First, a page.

National Committee on Vital & Health Statistics
March 2, 1999
George M. Reider, Jr.
National Association of Insurance Commissioners
P.O. Box 816
Hartford, CT 06142
Dear Mr. Reider:
The National Committee on Vital and Health Statistics (NCVHS) appreciated the informative briefing on the Health Information Privacy Model Act (Model Act) provided by Wendy Pellow, Legislative Counsel, Federal Health Affairs, and Jennifer Cook, Counsel for Health Policy, of the National Association of Insurance Commissioners (NAIC) on November 12, 1998 to the Subcommittee on Privacy and Confidentiality. The NCVHS commends the NAIC on its interest in the privacy and confidentiality of health information.
Over the past two years, the NCVHS has held several hearings on health information privacy issues. The Committee heard testimony from a broad spectrum of experts in the field including representatives from industry, research and public health, and the privacy community. The Model Act was reviewed in light of this testimony, the NCVHS’ recommendations to the Secretary of Health and Human Services, and the Secretary’s subsequent recommendations to the Congress in September of 1997 concerning federal legislation to protect the privacy of health information. The NCVHS would like to call to your attention some of our major concerns regarding the Model Act.
Redisclosure of Protected Health Information
The NCVHS is very concerned about the redisclosure of protected health information to individuals and organizations who are not bound by the ethical and legal obligations to maintain the confidentiality of health care information and to use it appropriately.
Section 10 E (2) of the Act allows a carrier to disclose protected health information to an individual’s employer, including the employer’s designated risk manager, without authorization, if the information is disclosed pursuant to the employer’s administration of a health and welfare benefit plan.
The Secretary has recommended that, with very few exceptions, health care information about a consumer should only be disclosed for health purposes. The recommendations specifically statethat employers should not be able to use information obtained for health care purposes to make decisions about job hiring, placements, and promotions.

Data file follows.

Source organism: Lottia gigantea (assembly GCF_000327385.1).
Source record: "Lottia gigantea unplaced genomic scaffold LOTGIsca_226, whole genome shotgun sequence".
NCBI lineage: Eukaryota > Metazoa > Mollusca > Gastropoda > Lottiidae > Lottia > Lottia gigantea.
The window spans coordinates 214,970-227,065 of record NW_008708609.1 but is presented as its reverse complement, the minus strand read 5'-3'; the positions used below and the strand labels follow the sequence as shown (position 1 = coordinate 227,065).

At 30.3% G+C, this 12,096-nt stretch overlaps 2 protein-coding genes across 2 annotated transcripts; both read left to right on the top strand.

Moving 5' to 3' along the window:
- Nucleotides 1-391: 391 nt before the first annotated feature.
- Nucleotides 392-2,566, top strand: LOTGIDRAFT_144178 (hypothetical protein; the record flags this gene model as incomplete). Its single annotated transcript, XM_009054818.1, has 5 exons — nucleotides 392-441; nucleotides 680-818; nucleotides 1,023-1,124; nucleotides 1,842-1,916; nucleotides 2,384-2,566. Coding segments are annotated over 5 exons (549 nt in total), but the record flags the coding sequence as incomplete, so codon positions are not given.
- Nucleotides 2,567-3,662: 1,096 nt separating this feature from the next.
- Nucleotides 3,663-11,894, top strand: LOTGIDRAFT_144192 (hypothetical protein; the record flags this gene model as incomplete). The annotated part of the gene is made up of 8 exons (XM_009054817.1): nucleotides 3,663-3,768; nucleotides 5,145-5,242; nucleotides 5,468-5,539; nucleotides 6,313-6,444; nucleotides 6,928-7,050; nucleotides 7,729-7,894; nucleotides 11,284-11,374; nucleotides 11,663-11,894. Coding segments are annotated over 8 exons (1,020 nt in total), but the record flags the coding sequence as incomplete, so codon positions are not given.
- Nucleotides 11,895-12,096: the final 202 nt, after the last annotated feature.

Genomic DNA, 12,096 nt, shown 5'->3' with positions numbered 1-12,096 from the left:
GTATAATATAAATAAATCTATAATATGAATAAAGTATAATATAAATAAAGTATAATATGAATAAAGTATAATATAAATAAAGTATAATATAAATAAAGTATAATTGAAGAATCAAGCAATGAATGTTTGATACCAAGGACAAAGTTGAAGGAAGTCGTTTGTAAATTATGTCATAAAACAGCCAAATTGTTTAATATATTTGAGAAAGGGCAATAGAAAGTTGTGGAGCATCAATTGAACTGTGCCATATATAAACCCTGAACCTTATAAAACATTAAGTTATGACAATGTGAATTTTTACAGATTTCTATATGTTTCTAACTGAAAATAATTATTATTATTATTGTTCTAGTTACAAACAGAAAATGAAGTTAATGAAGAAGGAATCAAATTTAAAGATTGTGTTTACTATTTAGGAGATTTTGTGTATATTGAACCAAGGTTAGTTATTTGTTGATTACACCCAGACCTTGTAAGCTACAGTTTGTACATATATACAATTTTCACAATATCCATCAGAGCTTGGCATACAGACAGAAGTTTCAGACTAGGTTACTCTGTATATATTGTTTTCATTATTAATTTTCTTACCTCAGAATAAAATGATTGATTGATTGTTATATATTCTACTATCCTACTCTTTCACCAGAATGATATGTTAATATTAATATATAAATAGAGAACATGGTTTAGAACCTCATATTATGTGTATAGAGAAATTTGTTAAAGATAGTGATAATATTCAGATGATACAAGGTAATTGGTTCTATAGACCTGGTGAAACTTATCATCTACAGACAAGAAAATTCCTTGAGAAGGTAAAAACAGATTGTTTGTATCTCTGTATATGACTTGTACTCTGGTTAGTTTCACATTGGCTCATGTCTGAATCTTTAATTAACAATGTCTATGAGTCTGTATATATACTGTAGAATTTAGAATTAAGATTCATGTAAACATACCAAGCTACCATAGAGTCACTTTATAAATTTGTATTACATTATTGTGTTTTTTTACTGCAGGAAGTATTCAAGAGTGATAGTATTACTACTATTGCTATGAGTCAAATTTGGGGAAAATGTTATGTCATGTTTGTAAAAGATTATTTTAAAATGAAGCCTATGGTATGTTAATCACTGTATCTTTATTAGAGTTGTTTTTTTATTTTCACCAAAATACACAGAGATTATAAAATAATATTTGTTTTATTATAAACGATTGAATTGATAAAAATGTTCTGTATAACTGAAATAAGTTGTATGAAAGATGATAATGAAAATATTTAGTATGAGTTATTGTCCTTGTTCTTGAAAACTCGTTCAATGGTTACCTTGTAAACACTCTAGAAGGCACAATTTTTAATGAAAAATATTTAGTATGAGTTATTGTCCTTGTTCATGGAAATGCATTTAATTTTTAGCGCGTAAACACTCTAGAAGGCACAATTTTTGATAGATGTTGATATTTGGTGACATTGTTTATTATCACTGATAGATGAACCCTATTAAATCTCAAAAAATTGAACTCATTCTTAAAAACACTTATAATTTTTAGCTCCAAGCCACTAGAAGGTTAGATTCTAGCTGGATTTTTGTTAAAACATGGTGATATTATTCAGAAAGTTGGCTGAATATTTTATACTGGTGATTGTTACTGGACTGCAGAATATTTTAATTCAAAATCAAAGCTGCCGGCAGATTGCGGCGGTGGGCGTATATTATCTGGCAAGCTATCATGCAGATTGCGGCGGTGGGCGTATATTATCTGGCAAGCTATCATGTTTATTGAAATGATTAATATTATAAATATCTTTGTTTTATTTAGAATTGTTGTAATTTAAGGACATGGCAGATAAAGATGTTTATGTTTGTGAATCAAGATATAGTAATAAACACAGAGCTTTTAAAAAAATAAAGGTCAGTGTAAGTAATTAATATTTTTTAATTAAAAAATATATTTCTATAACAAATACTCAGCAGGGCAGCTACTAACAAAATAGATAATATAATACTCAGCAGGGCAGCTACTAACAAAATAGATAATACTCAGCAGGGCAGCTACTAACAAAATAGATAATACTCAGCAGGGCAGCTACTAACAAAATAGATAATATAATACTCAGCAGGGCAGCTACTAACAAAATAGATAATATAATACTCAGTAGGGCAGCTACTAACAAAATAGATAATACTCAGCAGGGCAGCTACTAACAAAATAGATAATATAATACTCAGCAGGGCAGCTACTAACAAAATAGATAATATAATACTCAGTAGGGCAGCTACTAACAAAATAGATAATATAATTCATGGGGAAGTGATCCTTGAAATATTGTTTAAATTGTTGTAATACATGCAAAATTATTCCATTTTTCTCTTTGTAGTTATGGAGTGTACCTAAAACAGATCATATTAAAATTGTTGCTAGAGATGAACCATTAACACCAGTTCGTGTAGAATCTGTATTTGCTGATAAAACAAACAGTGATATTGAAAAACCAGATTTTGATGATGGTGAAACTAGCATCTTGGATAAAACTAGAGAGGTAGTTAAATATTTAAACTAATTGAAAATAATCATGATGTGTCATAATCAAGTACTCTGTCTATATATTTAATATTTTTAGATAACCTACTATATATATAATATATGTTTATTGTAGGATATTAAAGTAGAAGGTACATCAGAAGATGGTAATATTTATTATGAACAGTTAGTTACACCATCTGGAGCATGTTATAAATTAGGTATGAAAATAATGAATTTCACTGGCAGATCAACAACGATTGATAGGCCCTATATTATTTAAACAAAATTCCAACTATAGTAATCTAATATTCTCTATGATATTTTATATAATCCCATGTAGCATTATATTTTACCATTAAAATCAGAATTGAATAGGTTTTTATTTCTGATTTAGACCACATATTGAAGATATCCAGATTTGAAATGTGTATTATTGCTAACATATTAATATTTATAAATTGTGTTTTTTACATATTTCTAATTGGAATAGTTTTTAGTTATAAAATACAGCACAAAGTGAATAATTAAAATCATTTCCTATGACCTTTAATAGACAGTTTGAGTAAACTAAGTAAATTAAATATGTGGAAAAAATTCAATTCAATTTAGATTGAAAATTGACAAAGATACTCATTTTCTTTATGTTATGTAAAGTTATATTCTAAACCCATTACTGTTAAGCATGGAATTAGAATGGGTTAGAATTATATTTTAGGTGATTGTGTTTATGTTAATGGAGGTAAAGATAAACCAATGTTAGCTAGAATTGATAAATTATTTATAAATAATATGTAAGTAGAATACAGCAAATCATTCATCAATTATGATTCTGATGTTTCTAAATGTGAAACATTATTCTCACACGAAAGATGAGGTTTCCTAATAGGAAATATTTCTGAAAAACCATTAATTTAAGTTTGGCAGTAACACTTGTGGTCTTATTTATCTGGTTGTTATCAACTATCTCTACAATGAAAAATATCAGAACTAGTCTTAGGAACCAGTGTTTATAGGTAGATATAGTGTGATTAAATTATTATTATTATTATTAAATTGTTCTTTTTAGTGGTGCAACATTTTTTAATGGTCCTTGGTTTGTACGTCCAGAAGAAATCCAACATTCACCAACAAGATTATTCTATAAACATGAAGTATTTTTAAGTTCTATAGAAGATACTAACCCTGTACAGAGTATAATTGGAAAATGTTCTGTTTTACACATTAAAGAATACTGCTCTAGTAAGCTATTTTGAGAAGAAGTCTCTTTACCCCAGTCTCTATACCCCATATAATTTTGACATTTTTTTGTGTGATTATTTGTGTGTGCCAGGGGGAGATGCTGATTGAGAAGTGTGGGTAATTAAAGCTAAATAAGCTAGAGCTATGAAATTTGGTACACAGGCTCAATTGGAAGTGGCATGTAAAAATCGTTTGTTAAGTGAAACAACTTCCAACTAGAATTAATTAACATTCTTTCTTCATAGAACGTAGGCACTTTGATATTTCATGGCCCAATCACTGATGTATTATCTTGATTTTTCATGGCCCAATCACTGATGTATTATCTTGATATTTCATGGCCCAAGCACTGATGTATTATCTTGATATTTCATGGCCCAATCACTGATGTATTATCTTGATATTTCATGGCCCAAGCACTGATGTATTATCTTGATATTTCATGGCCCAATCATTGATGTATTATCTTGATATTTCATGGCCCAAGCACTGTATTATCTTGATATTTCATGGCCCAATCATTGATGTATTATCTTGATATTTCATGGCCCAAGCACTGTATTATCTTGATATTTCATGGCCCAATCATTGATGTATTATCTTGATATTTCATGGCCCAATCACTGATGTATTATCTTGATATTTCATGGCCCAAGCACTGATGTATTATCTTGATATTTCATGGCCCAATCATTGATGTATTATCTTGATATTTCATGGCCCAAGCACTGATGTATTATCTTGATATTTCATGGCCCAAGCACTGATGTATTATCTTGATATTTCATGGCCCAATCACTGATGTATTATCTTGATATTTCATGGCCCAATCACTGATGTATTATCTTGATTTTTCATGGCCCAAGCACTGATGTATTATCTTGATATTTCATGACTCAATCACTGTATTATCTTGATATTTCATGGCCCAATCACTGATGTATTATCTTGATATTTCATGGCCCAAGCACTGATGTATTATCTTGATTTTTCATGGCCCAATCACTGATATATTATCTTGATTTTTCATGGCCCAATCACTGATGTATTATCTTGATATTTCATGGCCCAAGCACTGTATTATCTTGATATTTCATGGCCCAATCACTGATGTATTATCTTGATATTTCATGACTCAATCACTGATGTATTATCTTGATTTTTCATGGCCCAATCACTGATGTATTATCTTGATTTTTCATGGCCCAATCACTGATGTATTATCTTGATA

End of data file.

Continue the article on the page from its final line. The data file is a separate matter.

This principle is reflected in section 10 J of the Act, which states that a person who receives protected health information from a carrier, shall only use it for the lawful purpose for which it was disclosed. Nevertheless, employers are not bound by this Act, and there are no restrictions on the use of the information that they receive. Americans are legitimately concerned that employment decisions will be based on protected health information.
Americans are also concerned that decisions about health insurance coverage will be based on protected health information. Section 11 A (3)(a)(2) of the Act allows the disclosure of protected health information to or from an insurance support organization provided that the information is used to perform certain insurance functions including the prevention of fraud.
The NCVHS notes that this provision would allow all health claims that are filed subject to this Act to be disclosed without authorization to the Medical Information Bureau (MIB) for the purpose of detecting fraud. The NCVHS does not support this type of unauthorized disclosure because this provision would vastly increase the ability of the MIB to track information on people who have never applied for underwritten life or health insurance.
Research and the use of Non Identifiable Information
Section 12 A states that a carrier may disclose protected health information without authorization to research organizations conducting scientific, medical or public policy research as provided in the Act. The Act does not require the use of an Institutional Review Board (IRB) as recommended by the Secretary.
The Secretary’s recommendations recognize the importance of research to improve the health of all citizens, and acknowledge that there are situations under which protected health information should be made available to researchers without consent. The recommendations state that the conditions for such disclosure should include a determination by an IRB that the research involves minimal risks to participants, that the absence of consent will not adversely affect the rights or welfare of participants; and that conducting the research would be impracticable if consent were required.
The NCVHS strongly supports the Secretary’s recommendations regarding research. It is the view of the NCVHS that the requirement of an IRB in the Act will limit further disclosure of protected health information and provide greater protection against the use of personally identifiable protected health information for marketing or unscrupulous purposes.
It is also important to note that the Act does not require the dis-identification of data or suggest the use of aggregate data whenever possible. The NCVHS recommends that the Act be revised to support the use of non-identifiable data whenever possible.
Thank you for the opportunity to provide comments on the Health Information Privacy Model Act. The NCVHS has several additional concerns that we would like to discuss with you, and we would be happy to answer any questions that you may have. Kathleen A. Frawley, JD, MS, RRA, Chair, Subcommittee on Privacy and Confidentiality, will contact you to discuss these concerns, or you may reach her at 202-218-3535.
Don E. Detmer, M. D.
cc: State Insurance Commissioners